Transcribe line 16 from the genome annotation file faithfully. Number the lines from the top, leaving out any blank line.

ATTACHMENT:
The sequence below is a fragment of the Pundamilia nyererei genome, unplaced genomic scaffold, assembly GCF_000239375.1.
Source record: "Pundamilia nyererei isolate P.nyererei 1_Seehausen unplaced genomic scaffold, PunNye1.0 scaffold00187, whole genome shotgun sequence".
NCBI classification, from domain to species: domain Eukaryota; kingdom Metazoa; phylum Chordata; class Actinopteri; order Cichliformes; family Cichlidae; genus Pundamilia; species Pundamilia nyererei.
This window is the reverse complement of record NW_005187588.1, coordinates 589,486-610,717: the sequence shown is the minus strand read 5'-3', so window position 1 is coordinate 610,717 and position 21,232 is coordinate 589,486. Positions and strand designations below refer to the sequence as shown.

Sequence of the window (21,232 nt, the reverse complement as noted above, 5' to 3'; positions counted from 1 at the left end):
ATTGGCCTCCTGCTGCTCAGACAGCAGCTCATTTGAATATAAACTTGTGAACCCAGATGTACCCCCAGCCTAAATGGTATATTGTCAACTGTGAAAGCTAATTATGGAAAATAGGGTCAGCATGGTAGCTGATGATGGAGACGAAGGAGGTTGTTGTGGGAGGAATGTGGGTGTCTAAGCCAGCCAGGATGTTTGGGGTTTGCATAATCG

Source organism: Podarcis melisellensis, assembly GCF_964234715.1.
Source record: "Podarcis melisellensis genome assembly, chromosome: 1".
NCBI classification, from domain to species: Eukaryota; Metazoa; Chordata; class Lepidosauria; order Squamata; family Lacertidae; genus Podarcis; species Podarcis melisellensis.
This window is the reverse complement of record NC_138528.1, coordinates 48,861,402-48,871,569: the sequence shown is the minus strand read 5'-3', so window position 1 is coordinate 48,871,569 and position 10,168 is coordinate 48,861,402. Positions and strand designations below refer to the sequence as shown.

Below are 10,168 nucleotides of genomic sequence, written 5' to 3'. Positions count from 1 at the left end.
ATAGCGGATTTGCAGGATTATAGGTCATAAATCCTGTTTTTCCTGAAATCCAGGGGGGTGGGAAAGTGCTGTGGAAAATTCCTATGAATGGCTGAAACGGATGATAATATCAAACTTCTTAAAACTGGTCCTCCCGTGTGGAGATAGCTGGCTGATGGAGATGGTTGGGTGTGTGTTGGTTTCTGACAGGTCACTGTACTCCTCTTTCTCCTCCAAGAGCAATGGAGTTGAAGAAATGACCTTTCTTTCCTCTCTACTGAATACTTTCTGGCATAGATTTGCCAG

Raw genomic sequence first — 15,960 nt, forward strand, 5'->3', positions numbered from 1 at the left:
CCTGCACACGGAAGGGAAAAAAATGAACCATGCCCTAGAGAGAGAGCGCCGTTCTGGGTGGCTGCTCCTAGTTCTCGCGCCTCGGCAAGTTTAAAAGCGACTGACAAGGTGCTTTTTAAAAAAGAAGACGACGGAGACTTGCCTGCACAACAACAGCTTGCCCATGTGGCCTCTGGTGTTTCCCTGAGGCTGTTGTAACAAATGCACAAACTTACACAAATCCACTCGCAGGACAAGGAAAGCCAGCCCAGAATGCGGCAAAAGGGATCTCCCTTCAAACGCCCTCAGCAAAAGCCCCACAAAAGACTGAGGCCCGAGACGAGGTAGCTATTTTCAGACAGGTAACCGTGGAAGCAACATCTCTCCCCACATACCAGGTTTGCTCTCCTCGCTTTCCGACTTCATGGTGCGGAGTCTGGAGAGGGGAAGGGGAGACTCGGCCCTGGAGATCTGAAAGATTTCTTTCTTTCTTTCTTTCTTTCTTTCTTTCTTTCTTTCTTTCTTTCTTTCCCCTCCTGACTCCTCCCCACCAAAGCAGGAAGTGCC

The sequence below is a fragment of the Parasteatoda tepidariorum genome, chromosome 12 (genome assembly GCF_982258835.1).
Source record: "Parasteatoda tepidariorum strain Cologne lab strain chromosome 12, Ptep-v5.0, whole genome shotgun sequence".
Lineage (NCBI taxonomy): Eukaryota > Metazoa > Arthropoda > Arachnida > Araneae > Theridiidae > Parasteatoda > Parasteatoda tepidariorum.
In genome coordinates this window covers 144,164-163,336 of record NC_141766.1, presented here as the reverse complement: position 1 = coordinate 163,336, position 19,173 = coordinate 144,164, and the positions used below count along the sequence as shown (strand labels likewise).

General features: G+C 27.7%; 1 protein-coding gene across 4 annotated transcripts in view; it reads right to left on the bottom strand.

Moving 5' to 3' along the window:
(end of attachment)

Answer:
Source record: "Parasteatoda tepidariorum strain Cologne lab strain chromosome 12, Ptep-v5.0, whole genome shotgun sequence".